The other way is, you have a rocket drone loitering a few km in front of your ship. The drone masses about as much as the incoming projectile, and maneuvers to be exactly in front of it so the projectile hits the drone. This may be easier to accomplish than shooting the incoming projectile with your railgun, but the net momentum from the collision is still towards your ship so you may be hit with more debris, though it will at least be spread out more.

  • $\begingroup$ I'd add energy weapons to the mix but if and only if the enemy is using 'smart' projectiles i.e. kinetic projectiles fitted with senors and terminal guidance packages as well as some (even if limited) form of course correction like simple chemical or gas thrusters. The idea being to cripple or blind the projectile not destroy it since at heart its still just a solid piece of metal anyway. $\endgroup$
    – Mon
    Dec 20, 2023 at 2:07

The Sponge Approach

Realistically there is very little to stop high velocity rounds.

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It's age old problem faced by the armed services in the battle between armour and weapons.

In The Expanse, everyone puts on suits and and puts the ship in vacuum so there is no explosive decompression. The ship has redundant systems and everything is made to try to prevent permanent damage from projectiles pass through the ship.

When all said and done, you patch the holes and restore the atmosphere. The ships are built to try and receive as little damage as possible. You want as much kinetic energy to stay with the bullet and not blow massive holes in the ship.


I have always been a fan of ice. It's easy to come by, space is cold anyway. It works well as an ablative armor either stand alone or as a type of pykrete. Can be used as fuel radiation shielding and life support resource, a large mass of ice makes a very useful heatsink.

A very helpful resource you may already be aware of. Atomic Rockets website.

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    $\begingroup$ Space ain't necessarily that cold. Witness the ready availability of ice in the outer solar system, compared to the rather drier and rockier inner solar system. The Jovian and Galilean satellites have a hojillion tonnes of the stuff, but its a long walk there from Earth. $\endgroup$ Dec 7, 2023 at 16:41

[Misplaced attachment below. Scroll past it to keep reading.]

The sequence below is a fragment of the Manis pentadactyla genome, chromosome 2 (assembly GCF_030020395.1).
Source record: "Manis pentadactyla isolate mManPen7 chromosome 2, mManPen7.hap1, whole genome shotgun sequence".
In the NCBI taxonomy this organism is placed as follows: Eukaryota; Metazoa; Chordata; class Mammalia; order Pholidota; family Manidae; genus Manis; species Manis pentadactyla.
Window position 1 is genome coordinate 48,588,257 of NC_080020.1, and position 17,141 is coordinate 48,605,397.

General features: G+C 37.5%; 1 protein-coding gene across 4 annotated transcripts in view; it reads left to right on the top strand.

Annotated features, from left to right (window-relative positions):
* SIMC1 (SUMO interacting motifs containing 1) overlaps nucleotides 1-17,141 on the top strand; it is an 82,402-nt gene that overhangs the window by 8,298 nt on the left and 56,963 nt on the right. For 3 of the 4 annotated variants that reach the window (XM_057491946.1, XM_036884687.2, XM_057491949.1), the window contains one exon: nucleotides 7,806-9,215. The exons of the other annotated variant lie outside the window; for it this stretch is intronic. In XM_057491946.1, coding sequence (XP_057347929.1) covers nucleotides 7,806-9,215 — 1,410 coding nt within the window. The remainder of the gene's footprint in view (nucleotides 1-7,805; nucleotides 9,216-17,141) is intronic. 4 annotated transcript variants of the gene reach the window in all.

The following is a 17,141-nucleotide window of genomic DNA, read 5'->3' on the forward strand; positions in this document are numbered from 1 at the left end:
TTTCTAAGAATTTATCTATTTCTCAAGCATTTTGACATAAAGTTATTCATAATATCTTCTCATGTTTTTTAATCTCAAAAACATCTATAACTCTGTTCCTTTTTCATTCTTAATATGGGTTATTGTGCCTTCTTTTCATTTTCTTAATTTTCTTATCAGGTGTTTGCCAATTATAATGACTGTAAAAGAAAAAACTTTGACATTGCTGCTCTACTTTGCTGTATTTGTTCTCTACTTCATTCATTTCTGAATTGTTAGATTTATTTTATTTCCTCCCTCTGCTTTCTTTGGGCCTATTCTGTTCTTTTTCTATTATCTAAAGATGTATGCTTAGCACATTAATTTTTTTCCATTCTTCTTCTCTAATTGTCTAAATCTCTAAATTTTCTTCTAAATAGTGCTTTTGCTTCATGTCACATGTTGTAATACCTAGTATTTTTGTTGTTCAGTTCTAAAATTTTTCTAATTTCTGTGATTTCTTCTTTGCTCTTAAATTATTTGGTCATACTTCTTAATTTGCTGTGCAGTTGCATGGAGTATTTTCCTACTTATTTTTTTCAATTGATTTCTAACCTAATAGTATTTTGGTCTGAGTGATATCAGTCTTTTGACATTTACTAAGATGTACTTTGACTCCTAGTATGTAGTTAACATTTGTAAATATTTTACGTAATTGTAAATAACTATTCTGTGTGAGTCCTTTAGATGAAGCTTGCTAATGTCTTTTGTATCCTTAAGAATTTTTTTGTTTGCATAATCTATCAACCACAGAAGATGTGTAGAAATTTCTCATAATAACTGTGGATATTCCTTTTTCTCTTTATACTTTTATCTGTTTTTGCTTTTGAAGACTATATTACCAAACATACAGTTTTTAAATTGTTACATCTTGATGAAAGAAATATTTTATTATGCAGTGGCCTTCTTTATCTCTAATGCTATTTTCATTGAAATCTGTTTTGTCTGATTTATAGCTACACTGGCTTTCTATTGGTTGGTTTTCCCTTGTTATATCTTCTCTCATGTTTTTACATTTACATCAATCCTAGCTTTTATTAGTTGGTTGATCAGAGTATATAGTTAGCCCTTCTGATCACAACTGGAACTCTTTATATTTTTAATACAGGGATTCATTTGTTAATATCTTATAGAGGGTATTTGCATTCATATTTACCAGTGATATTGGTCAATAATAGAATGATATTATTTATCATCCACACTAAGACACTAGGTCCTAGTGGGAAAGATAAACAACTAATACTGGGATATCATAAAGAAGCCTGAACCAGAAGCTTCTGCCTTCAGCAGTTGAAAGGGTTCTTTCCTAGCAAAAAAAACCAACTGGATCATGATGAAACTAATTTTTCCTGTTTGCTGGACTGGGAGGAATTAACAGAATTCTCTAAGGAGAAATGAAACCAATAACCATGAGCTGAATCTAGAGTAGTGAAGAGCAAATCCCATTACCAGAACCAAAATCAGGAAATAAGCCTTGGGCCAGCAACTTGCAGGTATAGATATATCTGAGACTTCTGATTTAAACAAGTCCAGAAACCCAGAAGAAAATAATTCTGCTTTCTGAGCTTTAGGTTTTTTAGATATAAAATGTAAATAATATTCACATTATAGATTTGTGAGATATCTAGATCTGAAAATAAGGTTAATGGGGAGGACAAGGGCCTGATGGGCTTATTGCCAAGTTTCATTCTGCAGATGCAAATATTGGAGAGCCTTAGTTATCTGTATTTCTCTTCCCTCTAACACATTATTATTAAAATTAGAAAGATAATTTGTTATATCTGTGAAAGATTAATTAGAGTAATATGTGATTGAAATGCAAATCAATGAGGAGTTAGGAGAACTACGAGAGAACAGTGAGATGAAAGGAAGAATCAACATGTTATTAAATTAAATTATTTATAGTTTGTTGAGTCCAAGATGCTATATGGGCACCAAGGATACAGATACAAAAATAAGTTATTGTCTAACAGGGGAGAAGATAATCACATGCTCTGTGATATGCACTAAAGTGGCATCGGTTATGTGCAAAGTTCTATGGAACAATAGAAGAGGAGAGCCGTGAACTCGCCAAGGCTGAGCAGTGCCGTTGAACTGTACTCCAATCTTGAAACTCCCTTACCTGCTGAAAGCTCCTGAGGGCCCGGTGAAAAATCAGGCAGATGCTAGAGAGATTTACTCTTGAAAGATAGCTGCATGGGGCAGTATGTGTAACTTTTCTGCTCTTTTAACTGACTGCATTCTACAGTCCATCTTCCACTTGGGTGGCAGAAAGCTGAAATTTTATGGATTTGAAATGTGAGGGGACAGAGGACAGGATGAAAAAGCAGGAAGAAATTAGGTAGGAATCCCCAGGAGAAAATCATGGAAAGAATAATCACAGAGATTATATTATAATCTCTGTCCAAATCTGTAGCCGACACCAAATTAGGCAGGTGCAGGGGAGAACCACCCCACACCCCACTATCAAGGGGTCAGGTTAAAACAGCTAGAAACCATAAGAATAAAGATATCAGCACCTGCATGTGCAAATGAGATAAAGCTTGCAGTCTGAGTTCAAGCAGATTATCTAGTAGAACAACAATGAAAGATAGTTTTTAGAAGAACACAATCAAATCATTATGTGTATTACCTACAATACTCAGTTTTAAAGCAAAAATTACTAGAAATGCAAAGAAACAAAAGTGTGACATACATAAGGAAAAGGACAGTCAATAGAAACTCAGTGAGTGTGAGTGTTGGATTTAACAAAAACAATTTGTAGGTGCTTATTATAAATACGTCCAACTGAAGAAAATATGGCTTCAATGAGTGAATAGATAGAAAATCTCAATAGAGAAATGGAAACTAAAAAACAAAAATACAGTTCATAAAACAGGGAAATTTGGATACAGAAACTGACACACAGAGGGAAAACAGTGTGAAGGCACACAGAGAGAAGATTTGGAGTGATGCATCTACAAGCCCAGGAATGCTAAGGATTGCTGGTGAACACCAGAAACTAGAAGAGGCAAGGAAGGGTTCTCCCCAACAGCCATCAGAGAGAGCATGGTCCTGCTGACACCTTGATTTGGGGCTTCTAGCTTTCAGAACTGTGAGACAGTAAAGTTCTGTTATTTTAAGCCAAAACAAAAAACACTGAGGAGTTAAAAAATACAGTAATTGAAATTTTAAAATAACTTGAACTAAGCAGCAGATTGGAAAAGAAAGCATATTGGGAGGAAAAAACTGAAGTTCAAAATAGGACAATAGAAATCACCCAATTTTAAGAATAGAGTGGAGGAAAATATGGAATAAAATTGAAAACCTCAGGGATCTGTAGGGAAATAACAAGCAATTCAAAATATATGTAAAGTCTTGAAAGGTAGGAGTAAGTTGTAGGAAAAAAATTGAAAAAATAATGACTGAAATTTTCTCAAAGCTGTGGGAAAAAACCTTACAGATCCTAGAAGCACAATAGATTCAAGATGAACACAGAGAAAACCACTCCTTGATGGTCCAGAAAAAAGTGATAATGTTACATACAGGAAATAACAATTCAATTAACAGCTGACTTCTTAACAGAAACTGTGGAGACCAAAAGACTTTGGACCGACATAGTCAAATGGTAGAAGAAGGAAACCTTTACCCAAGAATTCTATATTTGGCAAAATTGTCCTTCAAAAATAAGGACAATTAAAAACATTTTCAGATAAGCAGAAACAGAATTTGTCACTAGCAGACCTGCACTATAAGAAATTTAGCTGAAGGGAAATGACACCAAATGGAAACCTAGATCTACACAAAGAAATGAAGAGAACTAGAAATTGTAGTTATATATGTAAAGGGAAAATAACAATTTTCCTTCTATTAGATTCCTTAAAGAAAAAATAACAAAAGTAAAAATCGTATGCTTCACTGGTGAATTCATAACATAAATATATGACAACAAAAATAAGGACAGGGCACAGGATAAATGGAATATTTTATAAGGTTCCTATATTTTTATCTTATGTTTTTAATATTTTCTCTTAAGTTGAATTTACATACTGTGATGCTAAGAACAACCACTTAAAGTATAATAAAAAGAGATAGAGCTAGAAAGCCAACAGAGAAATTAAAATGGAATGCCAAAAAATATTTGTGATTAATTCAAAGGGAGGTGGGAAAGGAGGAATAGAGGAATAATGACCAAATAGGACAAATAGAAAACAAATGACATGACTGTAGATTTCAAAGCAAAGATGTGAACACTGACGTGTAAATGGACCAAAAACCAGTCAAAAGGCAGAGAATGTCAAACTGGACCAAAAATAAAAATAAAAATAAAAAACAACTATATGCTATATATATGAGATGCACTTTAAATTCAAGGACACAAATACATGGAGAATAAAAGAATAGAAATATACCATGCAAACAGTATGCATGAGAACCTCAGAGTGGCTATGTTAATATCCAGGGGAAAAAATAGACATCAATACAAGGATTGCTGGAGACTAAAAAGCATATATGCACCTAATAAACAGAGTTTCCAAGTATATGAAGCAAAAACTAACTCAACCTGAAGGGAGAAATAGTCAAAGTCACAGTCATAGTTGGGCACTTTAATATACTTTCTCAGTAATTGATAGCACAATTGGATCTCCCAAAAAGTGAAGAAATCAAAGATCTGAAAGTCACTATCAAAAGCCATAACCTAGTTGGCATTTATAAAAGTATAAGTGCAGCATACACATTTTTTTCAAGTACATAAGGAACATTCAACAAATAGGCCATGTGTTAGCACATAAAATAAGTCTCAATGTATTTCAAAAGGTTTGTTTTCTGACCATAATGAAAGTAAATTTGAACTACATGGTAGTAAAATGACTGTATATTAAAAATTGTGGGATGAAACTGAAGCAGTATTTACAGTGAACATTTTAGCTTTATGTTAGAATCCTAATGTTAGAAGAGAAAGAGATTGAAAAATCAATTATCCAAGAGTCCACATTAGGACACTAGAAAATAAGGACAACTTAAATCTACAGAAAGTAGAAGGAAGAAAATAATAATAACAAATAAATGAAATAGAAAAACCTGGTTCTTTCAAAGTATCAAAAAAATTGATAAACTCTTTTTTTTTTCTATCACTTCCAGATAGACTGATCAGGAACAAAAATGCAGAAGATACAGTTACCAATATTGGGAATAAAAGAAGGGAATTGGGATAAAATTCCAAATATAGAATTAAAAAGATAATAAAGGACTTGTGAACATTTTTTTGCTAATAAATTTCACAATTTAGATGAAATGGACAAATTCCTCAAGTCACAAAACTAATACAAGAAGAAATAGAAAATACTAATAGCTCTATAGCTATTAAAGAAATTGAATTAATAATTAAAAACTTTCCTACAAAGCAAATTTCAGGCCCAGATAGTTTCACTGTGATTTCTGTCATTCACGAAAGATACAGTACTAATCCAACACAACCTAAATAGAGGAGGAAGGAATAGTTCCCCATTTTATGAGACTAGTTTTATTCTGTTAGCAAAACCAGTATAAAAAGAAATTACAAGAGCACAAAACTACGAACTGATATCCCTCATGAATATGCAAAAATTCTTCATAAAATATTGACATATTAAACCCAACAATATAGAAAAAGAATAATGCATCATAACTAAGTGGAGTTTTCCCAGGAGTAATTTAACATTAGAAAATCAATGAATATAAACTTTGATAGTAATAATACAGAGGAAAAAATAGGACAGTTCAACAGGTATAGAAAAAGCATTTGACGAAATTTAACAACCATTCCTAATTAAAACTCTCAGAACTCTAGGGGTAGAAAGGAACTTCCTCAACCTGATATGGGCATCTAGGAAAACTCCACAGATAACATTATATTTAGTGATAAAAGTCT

• $\begingroup$ @StarfishPrime Fair enough point taken, can we say if you can find a permanent shadow you can likely find ice? $\endgroup$
    – Gillgamesh
    Dec 7, 2023 at 17:24
  • $\begingroup$ Couldn't a hypervelocity projectile hitting ice produce a steam explosion? $\endgroup$
    – DKNguyen
    Dec 8, 2023 at 6:01
  • $\begingroup$ @DKNguyen some probably but I doubt it would be significant in the equation. Although a cloud of steam might be helpful in dispersing energy from any incoming laser weapons. $\endgroup$
    – Gillgamesh
    Dec 8, 2023 at 13:36
  • $\begingroup$ @Gillgamesh I guess as long as the ice was just exposed on the hull rather than contained inside an outer hull it wouldn't cause too much damage. $\endgroup$
    – DKNguyen
    Dec 8, 2023 at 15:22

In Rendezvous with Rama, Clark solved this by having Rama extrude miles and miles of fuzzy cable. This wasn't quite a Whipple shield because the cables had a bit of intelligence and could wrap incoming projectiles in a cocoon. In the book, dumb-ass humans shot nukes at it, but I'm sure it could be adapted.

In Children of Ruin, Adrian Tchaikovsky comes up with a less conventional method. It's difficult for an entire ship to get out of the way of missiles, but the protagonist's ship isn't rigid. It's bags of spiderweb connected by actuators. When shot at, it changes shape to move its vital parts out of the way without having to move the entire ship.

  • $\begingroup$ I like the second idea. "Build your ships not as one solid thing, but as connected parts where the connections can create air-gaps (well, vacuum-gaps) to allow projectiles to pass through". Combine with the (mentioned in another answer) highly realistic Expanse method "accept that you will be hit, build your ship and equip your crew so both can probably survive as many hits as possible" and we might have a quite workable concept! $\endgroup$
    – Syndic
    Dec 8, 2023 at 7:20